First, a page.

Multicoin Capital – a Texas-based cryptocurrency investment firm – claims that a slew of issues are present in IOTA, the network responsible for the 11th most valuable global cryptocurrency, MIOTA. The $100 million long-term investment firm claims that IOTA’s current cost level is unjustifiable. Multicoin Capital released a twelve-page analysis that details the issues they found on IOTA’s technology as well as the team responsible for its creation. The report concludes that IOTA’s current network, the considerable technical risk it carries, and the enormity of the flaws found in its protocol makes IOTA’s current price “sharply overvalued.”
Main problems IOTA carries include its inability to have a product-market fit in the real world. Similarly, IOTA’s documentation offers no specification and is sparse. Its relevant market is described by the report as “currently quite small and likely does not present enough of a hurdle to justify users’ switching costs.” Users who want to utilize IOTA to make transactions need to make expensive changes to their hardware. The report emphasized that IOTA’s go-to-market strategy relies on its own success. Plus, no backup plan exists if success is not attained. According to the report, the IOTA network depends on a “Coordinator” – a closed-source centralized protection designed to prevent attacks. The IOTA team offers no guidance on how to fix specific issues despite the network’s evident unusability and downtime. Previously, the Coordinator needed to be shut off because of attacks or bugs thus making the network, not at all usable.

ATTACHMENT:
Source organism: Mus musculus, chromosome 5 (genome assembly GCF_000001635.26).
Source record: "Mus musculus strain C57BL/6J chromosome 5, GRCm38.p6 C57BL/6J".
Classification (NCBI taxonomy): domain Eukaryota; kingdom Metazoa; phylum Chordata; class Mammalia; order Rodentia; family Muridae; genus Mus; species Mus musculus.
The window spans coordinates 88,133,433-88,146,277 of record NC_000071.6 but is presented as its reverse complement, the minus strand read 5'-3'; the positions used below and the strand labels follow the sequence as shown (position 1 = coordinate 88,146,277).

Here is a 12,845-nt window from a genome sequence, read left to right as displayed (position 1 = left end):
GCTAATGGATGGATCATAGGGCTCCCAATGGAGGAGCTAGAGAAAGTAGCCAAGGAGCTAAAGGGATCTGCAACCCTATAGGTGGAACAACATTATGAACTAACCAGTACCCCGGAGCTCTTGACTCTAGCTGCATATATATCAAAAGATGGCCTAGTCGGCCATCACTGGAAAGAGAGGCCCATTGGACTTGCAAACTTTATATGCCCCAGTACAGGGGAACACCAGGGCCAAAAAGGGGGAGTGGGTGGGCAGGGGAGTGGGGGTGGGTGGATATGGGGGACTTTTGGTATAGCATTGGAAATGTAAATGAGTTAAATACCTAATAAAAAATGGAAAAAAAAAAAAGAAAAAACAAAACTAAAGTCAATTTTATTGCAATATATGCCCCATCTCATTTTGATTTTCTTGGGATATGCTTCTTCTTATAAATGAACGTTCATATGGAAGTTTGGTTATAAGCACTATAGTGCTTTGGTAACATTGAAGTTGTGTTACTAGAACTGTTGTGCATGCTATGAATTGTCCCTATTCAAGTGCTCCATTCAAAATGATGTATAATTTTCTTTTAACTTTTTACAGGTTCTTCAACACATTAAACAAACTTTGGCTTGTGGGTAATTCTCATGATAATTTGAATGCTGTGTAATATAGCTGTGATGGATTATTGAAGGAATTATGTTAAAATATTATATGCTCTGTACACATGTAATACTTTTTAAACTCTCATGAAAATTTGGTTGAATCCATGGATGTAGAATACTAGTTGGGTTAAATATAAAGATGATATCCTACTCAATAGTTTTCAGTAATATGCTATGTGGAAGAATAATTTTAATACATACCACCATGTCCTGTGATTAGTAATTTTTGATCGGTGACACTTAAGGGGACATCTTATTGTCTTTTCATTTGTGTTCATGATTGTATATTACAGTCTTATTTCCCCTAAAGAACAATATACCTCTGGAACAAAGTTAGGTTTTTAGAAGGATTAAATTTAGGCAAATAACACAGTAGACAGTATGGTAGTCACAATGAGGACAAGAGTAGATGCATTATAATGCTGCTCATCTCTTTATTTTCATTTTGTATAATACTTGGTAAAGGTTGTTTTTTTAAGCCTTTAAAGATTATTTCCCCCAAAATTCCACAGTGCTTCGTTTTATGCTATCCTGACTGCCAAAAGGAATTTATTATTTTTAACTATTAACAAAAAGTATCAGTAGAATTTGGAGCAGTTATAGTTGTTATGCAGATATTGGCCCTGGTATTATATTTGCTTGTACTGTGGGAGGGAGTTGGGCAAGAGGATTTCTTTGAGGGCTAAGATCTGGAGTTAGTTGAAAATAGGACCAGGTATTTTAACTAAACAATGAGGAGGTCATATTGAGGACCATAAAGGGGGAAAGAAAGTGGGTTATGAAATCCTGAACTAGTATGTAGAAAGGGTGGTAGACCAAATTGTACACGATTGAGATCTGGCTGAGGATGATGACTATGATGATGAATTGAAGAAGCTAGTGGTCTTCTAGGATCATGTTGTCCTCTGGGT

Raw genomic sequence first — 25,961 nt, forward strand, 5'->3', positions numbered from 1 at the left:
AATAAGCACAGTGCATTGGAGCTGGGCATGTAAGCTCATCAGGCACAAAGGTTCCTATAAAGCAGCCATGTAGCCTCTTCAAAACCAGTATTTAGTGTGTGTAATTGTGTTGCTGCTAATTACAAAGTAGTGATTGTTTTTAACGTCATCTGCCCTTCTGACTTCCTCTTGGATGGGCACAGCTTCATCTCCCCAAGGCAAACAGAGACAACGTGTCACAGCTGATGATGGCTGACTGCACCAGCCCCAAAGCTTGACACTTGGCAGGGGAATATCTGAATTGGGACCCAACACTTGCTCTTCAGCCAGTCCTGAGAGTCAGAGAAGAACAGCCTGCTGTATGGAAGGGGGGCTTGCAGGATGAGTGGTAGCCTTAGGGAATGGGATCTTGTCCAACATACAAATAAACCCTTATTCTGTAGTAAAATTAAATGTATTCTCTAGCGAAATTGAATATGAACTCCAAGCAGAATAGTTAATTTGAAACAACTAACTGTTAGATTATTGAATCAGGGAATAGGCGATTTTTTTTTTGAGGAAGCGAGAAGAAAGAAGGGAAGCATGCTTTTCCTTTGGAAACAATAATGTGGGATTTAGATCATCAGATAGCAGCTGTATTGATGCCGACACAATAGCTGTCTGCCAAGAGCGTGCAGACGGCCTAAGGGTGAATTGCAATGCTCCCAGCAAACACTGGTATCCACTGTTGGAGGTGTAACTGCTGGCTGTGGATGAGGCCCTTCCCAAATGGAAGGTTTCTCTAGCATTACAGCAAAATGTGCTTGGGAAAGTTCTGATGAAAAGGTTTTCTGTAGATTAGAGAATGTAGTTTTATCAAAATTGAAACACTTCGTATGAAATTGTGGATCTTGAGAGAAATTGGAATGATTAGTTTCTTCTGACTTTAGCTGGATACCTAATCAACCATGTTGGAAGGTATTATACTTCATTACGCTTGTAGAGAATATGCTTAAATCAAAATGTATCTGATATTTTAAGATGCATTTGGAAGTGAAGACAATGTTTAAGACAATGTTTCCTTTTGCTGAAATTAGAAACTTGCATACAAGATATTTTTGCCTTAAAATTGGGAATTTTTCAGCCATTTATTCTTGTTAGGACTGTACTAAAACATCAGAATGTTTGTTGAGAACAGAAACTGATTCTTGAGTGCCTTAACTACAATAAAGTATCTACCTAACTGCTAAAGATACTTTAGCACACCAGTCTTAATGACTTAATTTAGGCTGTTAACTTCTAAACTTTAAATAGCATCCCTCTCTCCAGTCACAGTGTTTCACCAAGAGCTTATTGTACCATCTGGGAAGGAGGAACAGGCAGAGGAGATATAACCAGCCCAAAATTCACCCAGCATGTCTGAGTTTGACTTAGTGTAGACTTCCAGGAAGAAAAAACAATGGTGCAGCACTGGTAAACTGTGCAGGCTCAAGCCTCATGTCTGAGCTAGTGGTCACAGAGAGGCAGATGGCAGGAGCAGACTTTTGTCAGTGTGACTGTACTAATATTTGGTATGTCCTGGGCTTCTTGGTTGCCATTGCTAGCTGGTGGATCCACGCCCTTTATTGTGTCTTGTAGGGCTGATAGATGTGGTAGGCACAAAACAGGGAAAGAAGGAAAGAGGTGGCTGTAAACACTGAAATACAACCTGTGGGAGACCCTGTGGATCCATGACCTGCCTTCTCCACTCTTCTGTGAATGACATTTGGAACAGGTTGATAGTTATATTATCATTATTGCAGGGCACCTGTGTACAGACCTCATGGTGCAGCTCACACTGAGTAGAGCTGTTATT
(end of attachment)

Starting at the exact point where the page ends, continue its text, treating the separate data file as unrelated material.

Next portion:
Critical software vulnerabilities were also seen in the network’s hash function. Also seen was how IOTA’s team responded to such problems. IOTA described the vulnerability as intentional claiming that the vulnerability functioned as a “copy-protection” to avoid scam copies. How the Coordinator protects IOTA’s network from such issues are also difficult to verify due to its closed-source nature. The report claims, ”In doing so, they knowingly allowed vulnerabilities to exist and violated the ethos of open-source software. The team has refused to disclose whether other known vulnerabilities exist.”